Indian Prime Minister Narendra Modi has responded to the infamous “Trump handshake” with his own diplomatic tool of choice – the bear hug.
A series of awkward greetings and handshakes between Mr Trump and other world leaders has left many wondering who could “beat” his approach.
French President Emmanuel Macron was deemed a winner when he gripped and refused to let go of Mr Trump’s hand.
But for many observers, Mr Modi – an experienced hugger – has outdone that.
The Indian prime minister’s propensity to hug global leaders goes back a long way – this BBC blog called him “the most physically demonstrative Indian leader in years”.
It is also a true diplomatic masterstroke – Mr Macron may have “beaten” the Trump handshake last month, but it was a tense encounter with both men’s knuckles turning white.
But who could possibly object to a hug?
The choreography of the bear hug
The success of the Modi bear hug is in no small part down to its athletic choreography – that disarmed Mr Trump before he could respond.
The initial approach was slow with arms outstretched and there was no hint of the embrace to come, though if Mr Trump’s advisers had done their homework they would have seen how Mr Modi has clung to other world leaders.
He slowly reels President Trump in with first one hand then the other and there is little of the trademark Trump awkwardness in his slow but sure progress towards the Indian leader.
He finally barrels at the US president, avoiding all eye contact and presses his head on his chest in a gesture at once disarming and confident.
Mr Trump draws away slightly but not without looking down at Mr Modi with what could even be affection, although their eyes do not meet.
And as they draw away Mr Modi keeps hold of the US president’s hand and lingers in a firm double hand-lock.
They retreat to their podiums and carry on as if nothing has happened.
For many observers the hug was both natural and commanding and left neither of the leaders at a loss – in stark contrast to numerous other Trump greetings with world leaders.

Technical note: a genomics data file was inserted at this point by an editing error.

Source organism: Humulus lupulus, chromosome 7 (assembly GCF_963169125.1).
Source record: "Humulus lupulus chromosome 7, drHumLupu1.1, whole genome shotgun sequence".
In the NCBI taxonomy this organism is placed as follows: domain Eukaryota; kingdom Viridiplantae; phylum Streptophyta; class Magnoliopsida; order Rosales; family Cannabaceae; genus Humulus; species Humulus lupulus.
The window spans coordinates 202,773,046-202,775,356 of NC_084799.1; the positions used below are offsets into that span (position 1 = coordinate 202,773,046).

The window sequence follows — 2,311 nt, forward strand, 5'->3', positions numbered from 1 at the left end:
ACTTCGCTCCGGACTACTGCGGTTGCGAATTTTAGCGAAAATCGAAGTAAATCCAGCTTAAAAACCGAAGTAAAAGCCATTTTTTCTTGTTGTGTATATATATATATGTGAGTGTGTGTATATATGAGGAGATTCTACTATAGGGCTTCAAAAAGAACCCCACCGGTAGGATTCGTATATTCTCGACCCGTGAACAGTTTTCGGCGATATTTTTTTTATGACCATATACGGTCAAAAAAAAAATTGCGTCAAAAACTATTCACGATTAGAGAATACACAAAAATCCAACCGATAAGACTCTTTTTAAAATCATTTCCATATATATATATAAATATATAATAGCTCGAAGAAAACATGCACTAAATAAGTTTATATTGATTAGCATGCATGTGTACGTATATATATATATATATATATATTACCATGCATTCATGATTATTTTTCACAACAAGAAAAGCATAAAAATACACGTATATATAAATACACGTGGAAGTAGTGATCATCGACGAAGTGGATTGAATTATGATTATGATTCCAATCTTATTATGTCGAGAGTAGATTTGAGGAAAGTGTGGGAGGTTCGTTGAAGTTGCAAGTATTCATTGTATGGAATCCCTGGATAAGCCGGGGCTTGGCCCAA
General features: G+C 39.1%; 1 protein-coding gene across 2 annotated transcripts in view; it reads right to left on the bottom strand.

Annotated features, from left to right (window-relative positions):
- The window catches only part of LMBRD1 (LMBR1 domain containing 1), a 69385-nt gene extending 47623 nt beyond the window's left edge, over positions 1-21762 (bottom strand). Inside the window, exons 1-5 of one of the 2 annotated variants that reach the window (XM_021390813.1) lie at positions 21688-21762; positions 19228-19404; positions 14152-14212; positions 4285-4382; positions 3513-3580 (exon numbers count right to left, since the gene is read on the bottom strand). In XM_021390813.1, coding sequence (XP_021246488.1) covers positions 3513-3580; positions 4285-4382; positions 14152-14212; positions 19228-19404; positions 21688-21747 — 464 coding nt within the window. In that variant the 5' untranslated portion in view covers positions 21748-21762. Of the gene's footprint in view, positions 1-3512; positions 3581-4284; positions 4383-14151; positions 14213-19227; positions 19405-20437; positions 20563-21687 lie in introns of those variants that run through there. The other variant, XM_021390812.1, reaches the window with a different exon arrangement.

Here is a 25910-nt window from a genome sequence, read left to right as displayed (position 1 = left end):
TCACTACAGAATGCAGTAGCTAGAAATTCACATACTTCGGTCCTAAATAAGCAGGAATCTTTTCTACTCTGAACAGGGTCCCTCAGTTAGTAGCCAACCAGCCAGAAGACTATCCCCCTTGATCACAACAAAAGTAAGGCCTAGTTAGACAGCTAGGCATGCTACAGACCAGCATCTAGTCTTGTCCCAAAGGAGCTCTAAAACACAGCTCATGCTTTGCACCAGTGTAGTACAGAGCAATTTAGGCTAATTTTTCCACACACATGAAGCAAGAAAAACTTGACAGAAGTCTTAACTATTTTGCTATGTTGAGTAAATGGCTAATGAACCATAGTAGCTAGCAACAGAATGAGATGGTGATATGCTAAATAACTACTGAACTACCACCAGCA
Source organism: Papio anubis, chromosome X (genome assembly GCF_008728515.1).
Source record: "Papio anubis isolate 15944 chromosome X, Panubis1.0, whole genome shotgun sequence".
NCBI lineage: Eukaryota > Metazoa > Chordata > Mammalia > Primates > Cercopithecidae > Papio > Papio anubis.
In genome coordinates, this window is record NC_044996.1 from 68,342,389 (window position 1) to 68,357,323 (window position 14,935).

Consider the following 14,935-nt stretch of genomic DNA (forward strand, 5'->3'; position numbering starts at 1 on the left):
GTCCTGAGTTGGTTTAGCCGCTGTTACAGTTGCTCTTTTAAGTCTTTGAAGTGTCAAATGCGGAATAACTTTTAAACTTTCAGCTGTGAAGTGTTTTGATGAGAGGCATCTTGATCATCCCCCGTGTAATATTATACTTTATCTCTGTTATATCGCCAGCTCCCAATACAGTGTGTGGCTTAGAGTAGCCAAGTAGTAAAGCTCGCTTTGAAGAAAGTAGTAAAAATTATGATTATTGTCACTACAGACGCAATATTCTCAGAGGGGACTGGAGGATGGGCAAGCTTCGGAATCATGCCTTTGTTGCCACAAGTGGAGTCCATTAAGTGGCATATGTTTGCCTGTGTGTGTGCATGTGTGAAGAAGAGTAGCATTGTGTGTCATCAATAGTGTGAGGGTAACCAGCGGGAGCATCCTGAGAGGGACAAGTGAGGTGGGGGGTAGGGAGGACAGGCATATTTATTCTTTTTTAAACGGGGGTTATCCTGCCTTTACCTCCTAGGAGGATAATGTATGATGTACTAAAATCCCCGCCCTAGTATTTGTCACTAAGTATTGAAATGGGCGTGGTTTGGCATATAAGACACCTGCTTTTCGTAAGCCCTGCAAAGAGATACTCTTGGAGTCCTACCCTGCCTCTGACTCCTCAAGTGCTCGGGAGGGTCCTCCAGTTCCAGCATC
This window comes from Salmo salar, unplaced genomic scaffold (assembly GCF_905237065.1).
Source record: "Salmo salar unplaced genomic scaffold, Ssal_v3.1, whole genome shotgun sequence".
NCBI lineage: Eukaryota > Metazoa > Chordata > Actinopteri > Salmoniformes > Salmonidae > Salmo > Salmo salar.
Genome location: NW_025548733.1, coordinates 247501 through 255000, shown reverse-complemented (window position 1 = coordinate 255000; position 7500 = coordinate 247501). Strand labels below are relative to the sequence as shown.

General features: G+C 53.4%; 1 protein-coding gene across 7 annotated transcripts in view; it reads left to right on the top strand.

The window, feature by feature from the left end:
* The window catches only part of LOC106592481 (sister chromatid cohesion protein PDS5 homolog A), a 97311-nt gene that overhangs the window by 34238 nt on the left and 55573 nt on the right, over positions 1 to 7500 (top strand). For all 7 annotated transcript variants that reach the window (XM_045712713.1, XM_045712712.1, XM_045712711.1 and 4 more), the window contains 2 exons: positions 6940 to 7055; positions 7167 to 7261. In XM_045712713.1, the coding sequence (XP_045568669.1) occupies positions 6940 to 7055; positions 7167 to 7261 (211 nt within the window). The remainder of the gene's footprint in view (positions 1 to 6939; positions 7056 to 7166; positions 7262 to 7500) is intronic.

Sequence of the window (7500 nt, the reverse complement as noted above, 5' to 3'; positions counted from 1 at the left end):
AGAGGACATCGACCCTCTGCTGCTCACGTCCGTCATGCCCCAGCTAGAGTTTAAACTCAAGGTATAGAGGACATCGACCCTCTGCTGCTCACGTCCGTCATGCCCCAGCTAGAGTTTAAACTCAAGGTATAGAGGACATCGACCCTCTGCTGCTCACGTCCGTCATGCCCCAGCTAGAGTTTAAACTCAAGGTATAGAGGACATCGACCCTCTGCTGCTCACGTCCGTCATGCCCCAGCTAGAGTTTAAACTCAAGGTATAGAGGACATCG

And many on social media marvelled at what they called Mr Modi’s “craftsmanship”.
Of course both sides are likely to have prepared for the meeting. Like football coaches before international matches, their political aides and advisers may well have studied the techniques of either leader and there could well have been briefings on how to handle that first contact.
How likely is that really to have happened?
KC Singh, a former secretary in India’s external affairs ministry, told the BBC that “given Mr Modi’s hugging record, it would have been a very ill-informed US team that would not have known Mr Modi was going to go for Donald Trump”.
Mr Singh added that the gesture seemed to be done more for viral value than anything else, noting that even in India “no one hugs each other randomly”.
Going by social media, Mr Modi’s mastery was largely expected in India. There was quite a lot of humour about it, as well as some pride. But quite a few found this effusive display a bit embarrassing as well. Others had seen it coming.
It looks as though world leaders have become more tactical about responding to the Trump handshake after both Japanese Prime Minister Shinzo Abe and British Prime Minister Theresa May were seen as faring poorly against it.
South Korean president Moon Jae-in is due to meet Mr Trump next.
It remains to be seen if he can best the hug.